And one needs top marks at Uni to get anywhere, so just MHO but it's *nothing* similar to your analogy - looks do count, as it is such a demanding and sought after position.

Just MHO of course.

Yes, looks count.  The point of my statement was that the specific look need not match some predetermined look.  Despite the mocking that generally goes on, one can still look good wearing a powder blue leisure suit with dress boots.

If they are looking for somebody to do the job, it sounded like this was their guy.  If they want him to dress in a different manner, it's not that hard to specify the look they want.  If he then went forward with wearing the leisure suit despite being told to wear a nice Armani, then it becomes a different story.

Plus, from the description given, the company looking for that guy should have been grateful they found *anybody*.

• zork (unregistered) in reply to chocobot
Anonymous:
lpope187:

Just to be pedantic, the solution presented was for 1 or 2 people on the bridge at the same time.  The post in question states that 2 people must be on the bridge at the same time.

The answer for that case is as follows going from a to b.

10 & 1 go to b                            (10s)

1 goes to a, 5 goes to b              (15s)

1 & 2 go to b                              (17s)

Since you're being pedantic ... your response is incorrect.  According to "2 people must be on the bridge at the same time", the answer is 15 seconds.

No, it would then be 10.

• (cs) in reply to zork

Swapping x and y in Python:

x, y = y, x

• (cs)
...personality+ with phenomenal scores on the grueling actuarial exams & open to relocation nationally...

"He's wearing a powder blue leisure suit with cowboy boots."

Yep, ya gotta keep your priorities straight.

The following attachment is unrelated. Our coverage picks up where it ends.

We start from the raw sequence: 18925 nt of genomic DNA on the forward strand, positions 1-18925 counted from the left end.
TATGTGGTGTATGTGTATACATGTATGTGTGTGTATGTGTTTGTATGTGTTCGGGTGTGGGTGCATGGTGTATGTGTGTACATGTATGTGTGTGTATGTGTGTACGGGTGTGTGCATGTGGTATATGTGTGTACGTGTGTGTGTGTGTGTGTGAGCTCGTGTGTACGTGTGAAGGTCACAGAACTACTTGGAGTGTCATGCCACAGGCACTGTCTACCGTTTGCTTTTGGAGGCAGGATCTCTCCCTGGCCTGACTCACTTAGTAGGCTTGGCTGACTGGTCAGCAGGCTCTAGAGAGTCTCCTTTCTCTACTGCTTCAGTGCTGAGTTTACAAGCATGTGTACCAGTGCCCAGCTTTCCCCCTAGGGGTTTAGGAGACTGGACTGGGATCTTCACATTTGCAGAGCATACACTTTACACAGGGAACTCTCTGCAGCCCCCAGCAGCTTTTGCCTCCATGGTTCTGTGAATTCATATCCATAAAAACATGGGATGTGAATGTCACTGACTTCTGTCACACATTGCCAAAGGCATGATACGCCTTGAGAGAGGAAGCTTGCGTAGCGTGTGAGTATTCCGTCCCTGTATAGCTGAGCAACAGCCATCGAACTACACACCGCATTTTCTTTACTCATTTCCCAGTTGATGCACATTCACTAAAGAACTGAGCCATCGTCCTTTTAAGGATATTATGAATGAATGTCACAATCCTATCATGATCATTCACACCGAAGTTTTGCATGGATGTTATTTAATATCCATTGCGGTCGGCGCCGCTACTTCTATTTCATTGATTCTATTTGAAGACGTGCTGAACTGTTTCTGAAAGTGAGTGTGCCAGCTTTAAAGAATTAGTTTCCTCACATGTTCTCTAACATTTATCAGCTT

• pinky (unregistered) in reply to Martin

I couldn't agree more.  HR departments are necessary to make sure that the company follows employment law, follows proper legal procedures and doesn't get sued.   They are not an employee advocate department.

• anonymouse (unregistered) in reply to VGR

I happen to be the anonymous guy. It certainly didn't feel like any sort of graceful recovery. I consider it probably the most embarrassing moment of my life.

And the editor took a bit of liberty with the story. My connection was a guy I worked for as an intern, not my cousin. There were also more characters in the original writeup, which were understandably removed for the sake of brevity.

I now think that I should have come clean and explained to the VP of HR that there were issues with her department that perhaps should be addressed.

And if anybody is curious, it was Electronic Arts.

• anony-mouse (unregistered) in reply to zork
Anonymous:
Anonymous:
lpope187:

Just to be pedantic, the solution presented was for 1 or 2 people on the bridge at the same time.  The post in question states that 2 people must be on the bridge at the same time.

The answer for that case is as follows going from a to b.

10 & 1 go to b                            (10s)

1 goes to a, 5 goes to b              (15s)

1 & 2 go to b                              (17s)

Since you're being pedantic ... your response is incorrect.  According to "2 people must be on the bridge at the same time", the answer is 15 seconds.

No, it would then be 10.

If those really are all the rules, then 10 seconds is right.  10 and 1 start going across.  one second later 1 finishes and 2 starts going across.  two seconds later 2 finishes and 5 starts going across.  five seconds later 5 finishes.  two seconds later 10 finishes.  a total of 10 seconds.

• (cs) in reply to anony-mouse

The 1/2/5/10 problem is still missing a correctness proof.  I'm convinced that it's possible to cross in 17 (minutes/seconds/whatever.)  I have yet to be convinced that it can't be done in less than 17.

• NancyBoy (unregistered) in reply to stranger
Anonymous:

Me: How would you rate your Linux skills on a scale of 1 to 10?

I assume that you mentioned (1 being the novice & 10 being the expert) . if not I don't blame the interviewee :-)

He was using the old Armor Class system!

• (cs) in reply to anonymouse
anonymouse:

I happen to be the anonymous guy. It certainly didn't feel like any sort of graceful recovery. I consider it probably the most embarrassing moment of my life.